There’s no question stress can have a negative impact on your life—it can put you in a bad mood, amplify aches and pains, and wreak havoc on your sleep. Recent studies have linked stress to low productivity at work and high blood pressure. But there’s good news in the battle against bad stress, researchers have discovered mindfulness activities can help reduce some of those harmful effects.
“You don’t have to completely overhaul your daily routine to beat stress and live better,” says Arianna Huffington, who recently tapped several leaders in the field to create Thrive Global, a destination for wellness and healthy living advice. “Incorporating simple mindfulness measures into your day—even for just a few minutes, can make all the difference.” Here, three experts from the Thrive Global advisory board offer solutions to help ease stress. Try them, and start feeling better now!
1. Meditate: Start a simple routine of mindfulness meditation. Set aside just a few minutes each day for a regular meditation practice. If you have a Fitbit Charge 2, the Relax feature is a great place to start. Or, consider an app that guides you through your practice and reminds you to make that time each day. “Brain circuits engaged by mindfulness meditation are associated with meta-awareness — our awareness of being aware,” explains Dr. Richard Davidson, founder of the Center for Healthy Minds, University of Wisconsin-Madison, and Thrive Global expert advisor. The result is an enhanced ability to monitor, or observe, the world around you. “Monitoring function is critical because knowing that you are aware enables you to have more intentional choice in how you react to the opportunities and challenges you face.”
2. Reflect: Take a couple minutes everyday to think about what’s going well in your life. Ali Rezai, MD, Thrive Global advisor and Director of the Neurological Institute at Ohio State University, explains his approach to daily reflection: “I try to find a quiet environment, relax my mind, take a step back, and refocus myself […] every day, when I get out of bed, I take a few minutes to clear my mind. I take a few minutes and think about those things that are constant and unchanging in my life: my family, my passions, and the larger reasons I chose to spend my life as a scientist and a neurosurgeon.” As busy people who are pulled in so many directions throughout the day, it is important to take a moment to process your life and workload independently to discern your thoughts and ideas.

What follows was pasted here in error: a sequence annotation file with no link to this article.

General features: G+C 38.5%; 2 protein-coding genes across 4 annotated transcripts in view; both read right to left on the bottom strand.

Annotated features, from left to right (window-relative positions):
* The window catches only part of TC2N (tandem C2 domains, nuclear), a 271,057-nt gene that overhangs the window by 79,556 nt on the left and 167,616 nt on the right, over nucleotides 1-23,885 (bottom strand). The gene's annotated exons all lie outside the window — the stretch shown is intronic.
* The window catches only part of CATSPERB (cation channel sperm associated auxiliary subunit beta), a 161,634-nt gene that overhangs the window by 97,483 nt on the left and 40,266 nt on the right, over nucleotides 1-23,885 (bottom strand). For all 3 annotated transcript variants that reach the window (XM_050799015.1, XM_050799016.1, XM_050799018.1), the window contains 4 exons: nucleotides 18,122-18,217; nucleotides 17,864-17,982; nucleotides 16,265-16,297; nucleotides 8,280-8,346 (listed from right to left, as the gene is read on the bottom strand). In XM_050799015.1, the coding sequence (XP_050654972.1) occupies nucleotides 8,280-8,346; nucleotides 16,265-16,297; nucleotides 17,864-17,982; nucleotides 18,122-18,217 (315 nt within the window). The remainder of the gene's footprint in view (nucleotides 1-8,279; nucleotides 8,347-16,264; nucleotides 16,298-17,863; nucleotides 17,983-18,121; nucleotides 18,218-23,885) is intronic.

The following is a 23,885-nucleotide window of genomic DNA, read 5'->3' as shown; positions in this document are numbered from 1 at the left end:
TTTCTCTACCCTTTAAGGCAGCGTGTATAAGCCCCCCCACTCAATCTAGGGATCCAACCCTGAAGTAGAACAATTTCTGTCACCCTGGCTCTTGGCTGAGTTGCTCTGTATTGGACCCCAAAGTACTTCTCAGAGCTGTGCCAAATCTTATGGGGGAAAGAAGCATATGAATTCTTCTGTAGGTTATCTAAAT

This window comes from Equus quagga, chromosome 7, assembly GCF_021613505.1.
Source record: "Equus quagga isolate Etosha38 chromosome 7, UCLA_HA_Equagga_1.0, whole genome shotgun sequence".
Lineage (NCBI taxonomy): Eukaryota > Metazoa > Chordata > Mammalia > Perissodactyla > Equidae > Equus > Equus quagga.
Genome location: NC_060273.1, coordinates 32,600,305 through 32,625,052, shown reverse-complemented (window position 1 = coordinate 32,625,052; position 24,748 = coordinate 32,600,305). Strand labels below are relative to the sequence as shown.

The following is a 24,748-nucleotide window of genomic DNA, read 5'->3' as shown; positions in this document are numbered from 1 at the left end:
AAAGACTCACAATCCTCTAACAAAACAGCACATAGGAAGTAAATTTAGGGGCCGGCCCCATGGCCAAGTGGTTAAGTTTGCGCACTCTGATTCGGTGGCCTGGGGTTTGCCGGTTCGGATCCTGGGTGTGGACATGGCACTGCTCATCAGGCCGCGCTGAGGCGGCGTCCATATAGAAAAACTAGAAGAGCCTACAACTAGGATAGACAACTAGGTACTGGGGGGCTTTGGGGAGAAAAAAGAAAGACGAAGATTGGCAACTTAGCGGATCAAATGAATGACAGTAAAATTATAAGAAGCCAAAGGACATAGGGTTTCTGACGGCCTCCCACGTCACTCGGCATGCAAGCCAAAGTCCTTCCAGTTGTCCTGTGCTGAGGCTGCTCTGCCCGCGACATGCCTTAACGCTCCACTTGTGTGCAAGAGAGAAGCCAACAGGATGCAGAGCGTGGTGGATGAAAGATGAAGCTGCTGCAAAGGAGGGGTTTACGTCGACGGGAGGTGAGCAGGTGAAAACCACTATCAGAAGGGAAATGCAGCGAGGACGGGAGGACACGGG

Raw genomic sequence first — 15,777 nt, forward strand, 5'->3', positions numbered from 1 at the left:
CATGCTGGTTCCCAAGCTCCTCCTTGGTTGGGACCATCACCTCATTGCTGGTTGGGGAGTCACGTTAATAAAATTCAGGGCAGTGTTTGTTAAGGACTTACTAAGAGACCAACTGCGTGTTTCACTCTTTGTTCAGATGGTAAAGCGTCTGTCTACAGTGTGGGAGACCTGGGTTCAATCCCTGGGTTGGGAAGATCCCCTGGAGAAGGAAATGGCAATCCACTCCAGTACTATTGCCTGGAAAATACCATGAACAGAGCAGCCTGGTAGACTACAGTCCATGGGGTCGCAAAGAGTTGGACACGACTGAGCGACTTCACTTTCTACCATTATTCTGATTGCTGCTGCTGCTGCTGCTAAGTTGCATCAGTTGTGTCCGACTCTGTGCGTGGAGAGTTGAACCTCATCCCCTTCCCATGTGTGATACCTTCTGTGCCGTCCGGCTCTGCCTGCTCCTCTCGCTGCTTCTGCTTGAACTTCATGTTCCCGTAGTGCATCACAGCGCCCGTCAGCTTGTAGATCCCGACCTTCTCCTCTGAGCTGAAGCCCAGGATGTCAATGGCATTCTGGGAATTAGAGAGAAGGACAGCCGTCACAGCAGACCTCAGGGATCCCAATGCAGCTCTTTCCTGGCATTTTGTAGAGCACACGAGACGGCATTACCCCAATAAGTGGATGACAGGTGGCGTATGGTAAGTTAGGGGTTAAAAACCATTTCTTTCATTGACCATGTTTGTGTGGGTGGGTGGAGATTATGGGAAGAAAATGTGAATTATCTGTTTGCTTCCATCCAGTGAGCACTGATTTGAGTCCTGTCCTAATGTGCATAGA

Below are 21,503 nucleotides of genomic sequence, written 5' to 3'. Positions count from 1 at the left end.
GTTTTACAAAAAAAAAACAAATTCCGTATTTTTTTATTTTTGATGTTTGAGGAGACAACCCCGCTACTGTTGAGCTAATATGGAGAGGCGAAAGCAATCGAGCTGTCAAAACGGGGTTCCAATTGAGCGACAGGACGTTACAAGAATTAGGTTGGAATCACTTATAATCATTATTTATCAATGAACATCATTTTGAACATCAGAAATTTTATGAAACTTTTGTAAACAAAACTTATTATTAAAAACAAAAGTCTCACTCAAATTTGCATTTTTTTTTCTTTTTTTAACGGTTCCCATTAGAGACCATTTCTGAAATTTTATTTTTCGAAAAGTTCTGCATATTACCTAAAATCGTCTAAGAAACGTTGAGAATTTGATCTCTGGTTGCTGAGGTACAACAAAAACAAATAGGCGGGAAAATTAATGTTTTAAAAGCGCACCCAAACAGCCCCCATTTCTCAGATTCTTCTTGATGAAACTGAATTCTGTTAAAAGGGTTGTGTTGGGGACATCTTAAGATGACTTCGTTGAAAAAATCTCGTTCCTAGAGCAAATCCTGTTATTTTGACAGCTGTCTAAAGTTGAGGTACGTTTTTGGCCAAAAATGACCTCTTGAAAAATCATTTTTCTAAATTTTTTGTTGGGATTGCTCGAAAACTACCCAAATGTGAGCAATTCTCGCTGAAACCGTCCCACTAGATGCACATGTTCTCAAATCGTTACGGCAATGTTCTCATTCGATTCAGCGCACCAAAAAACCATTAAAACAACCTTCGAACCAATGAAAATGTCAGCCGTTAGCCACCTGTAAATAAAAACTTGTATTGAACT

3. Give: Find small ways to be generous. A simple act of giving allows you to disconnect from your own life and to-do list and be mindful of the impact you have on the people around you. “When you ask people around the world what they value most, one answer consistently rises to the top. It’s giving to the people who matter to us,” explains Adam Grant, Ph.D. who is a Professor of Organizational Psychology at Wharton School of Business at the University of Pennsylvania and New York Times bestselling author. He goes on to suggest that giving to someone else can be as simple as making an introduction. “When I look back on the moments that fundamentally changed my life, the vast majority began with quiet and generous introductions.”
This article is not intended to substitute for informed medical advice. You should not use this information to diagnose or treat a health problem or condition. Always check with your doctor before changing your diet, altering your sleep habits, taking supplements, or starting a new fitness routine.